"Boy, do I have a lot to learn!"
It's a quick read, but I don't think it's only for musicians. Wooten is a good writer of prose:it's very clear and entertaining, and at times humorous. At the heart of the book is a philosophy of music that can help young(and old) musicians. But unlike books like The Inner Game of Music or Effortless Mastery, this book is a parable, or a story which teaches a lesson. It's almost as if Wooten has written The Alchemist for music. (And for the record, I read The Alchemist-sure, I bought it in the airport bookstore-but I wasn't really impressed. Maybe Oprah should be talking about Wooten's book!)
Michael basically gives Victor sage advice on how to be a better musician instantly. One of the first things Michael teaches is that he has "nothing" to teach, that the student must learn for himself. As a primarily self taught jazz pianist, but also as a conservatory grad and a music teacher, this idea really hit home for me. This is a great way to approach learning: you can't understand any concept unless you literally "teach it to yourself". Even if someone "shows" it to you, the understanding has to come from you. No one can "make you" learn anything. So we are all essentially self-taught musicians.
Michael has some great ideas about the "elements" of music. "Many musicians like yourself struggle because you are not familiar enough with all the elements. You rely mostly on one or two of them when you play." Michael explains how most of us spend so much time with notes. Notes include "harmony, melody, re-harmonization,scales, modes, chords, key signatures..." and so forth. Then, he discusses the other nine elements: articulation, technique, feel, dynamics, rhythm, tone, phrasing, space, and listening. Michael's assertion is that we as music students and teachers spend too much time on one element, notes, at the expense of the nine others. Indeed, there are many who can "play the notes", but I believe that those who are truly great are the ones who address the other elements well. Why would you want to watch an actor who merely "knows the words"?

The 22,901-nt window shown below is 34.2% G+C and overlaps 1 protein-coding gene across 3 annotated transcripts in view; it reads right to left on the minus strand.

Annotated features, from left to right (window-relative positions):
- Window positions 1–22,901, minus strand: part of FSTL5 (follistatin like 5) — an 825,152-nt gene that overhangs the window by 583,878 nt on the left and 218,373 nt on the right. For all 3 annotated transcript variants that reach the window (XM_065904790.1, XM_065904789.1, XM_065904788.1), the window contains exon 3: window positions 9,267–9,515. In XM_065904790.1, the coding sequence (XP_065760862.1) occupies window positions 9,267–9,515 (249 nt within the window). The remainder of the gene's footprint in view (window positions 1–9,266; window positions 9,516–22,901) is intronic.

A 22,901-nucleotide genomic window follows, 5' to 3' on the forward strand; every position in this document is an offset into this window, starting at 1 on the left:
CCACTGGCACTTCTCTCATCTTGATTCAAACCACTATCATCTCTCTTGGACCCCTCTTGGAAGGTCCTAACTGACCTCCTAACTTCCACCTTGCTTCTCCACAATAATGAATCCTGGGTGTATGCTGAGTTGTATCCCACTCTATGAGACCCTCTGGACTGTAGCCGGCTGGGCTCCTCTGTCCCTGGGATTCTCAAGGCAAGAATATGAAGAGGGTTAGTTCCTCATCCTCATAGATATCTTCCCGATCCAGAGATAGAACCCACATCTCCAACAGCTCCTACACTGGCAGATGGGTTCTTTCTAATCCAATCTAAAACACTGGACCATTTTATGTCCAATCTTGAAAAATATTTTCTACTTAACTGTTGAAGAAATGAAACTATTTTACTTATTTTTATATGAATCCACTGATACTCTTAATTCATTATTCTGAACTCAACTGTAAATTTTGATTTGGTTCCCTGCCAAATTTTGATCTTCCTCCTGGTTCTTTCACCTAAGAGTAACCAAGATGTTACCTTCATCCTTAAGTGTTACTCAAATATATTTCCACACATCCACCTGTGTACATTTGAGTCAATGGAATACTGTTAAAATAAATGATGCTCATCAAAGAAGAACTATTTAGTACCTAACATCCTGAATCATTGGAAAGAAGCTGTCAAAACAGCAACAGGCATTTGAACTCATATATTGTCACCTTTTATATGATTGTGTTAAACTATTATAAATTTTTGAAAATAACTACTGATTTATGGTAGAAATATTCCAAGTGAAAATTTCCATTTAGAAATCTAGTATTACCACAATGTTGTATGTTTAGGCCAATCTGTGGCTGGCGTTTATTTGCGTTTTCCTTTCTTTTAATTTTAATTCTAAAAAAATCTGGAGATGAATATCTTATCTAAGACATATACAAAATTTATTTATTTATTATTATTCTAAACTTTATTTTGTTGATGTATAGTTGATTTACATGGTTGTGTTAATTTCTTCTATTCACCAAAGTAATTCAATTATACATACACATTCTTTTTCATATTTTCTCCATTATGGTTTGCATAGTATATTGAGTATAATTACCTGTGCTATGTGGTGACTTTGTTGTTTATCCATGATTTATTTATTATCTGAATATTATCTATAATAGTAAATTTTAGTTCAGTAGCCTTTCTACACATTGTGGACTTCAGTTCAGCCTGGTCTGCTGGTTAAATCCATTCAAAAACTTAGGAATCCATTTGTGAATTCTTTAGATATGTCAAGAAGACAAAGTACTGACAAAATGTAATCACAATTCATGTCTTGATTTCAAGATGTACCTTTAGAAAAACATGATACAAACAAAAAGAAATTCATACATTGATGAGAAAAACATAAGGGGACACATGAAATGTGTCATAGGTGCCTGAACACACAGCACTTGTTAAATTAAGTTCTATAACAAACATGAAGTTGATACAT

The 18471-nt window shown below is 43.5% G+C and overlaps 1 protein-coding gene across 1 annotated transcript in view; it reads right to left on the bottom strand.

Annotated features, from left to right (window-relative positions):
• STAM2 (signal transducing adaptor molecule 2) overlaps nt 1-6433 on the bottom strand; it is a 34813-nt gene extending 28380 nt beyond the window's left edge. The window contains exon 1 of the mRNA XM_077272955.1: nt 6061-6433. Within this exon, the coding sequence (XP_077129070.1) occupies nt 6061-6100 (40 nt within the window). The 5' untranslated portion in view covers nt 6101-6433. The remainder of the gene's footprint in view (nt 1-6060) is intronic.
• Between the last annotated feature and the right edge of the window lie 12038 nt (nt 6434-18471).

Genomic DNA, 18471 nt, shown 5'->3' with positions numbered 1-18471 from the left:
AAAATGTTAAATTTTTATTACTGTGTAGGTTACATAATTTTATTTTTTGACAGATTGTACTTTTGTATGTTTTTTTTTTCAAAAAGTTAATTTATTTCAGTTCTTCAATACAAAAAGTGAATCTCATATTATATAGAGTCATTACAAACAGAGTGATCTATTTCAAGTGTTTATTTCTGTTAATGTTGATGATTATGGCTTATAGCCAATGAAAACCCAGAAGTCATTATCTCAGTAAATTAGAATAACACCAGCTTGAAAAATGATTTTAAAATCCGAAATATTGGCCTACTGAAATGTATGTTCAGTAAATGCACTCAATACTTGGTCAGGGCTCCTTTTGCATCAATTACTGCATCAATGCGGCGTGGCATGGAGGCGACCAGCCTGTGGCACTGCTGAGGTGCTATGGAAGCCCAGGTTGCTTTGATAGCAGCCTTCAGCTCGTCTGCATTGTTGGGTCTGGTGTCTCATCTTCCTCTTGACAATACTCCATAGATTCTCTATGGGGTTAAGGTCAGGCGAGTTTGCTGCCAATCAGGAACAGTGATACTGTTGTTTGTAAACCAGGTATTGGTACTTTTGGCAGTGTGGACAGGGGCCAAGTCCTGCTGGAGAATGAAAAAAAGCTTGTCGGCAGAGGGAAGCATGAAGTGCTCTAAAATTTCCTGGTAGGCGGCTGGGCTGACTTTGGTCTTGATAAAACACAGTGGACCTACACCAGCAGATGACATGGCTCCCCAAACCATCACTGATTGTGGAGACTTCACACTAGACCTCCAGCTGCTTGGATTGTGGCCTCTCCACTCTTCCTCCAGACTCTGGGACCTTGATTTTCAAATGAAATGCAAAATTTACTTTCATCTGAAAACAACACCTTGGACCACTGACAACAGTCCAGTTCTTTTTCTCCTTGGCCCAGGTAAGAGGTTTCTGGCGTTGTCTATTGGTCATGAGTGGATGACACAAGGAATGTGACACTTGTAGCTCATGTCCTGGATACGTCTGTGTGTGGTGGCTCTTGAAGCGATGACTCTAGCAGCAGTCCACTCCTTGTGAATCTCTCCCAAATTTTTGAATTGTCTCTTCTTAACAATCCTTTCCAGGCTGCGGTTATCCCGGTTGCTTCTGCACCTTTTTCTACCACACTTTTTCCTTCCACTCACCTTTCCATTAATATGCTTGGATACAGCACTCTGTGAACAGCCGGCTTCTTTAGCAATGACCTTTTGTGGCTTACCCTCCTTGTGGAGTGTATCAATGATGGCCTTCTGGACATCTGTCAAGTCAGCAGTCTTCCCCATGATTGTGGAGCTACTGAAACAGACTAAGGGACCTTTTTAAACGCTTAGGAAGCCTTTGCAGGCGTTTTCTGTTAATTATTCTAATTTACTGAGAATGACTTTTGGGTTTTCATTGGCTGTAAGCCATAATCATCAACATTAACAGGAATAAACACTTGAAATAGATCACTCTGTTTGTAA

Another great pearl of wisdom is the notion of "practicing" music. Michael relates it to how you develop your language as a child. "Notice you did not develop your speaking technique through diligent practice, at least not the type of practice you are familiar with. Your parents didn't lock you in a room and make you work on it three hours a day, and they didn't make you take lessons. You learned to speak it through a natural process. Musicians could benefit from looking at this process." This is akin to "learning on the bandstand," as opposed to "practicing three hours a day."
The young Wooten meets some other prophetic characters on his journey. Eventually, Wooten sort of "becomes" Michael, and becomes a keeper of the flame of wisdom. I think this is part of maturity as a person:when you realize that you are your own teacher, you develop the confidence to make your own way. "There are no shoulds or shouldn'ts. There are only choices. What you choose next is up to you. No one can tell you what that is. You have been shown all you need to know." I think so many of us are afraid to make the choices. This book might encourage us to leave the fear behind.
I find myself talking philosophy with my students often. And many of my trumpet teachers would talk philosophy often in the lessons. Sometimes, talking was more helpful than playing. I think The Music Lesson is a revelatory philosophical wake-up call for any musician out there wanting to be inspired.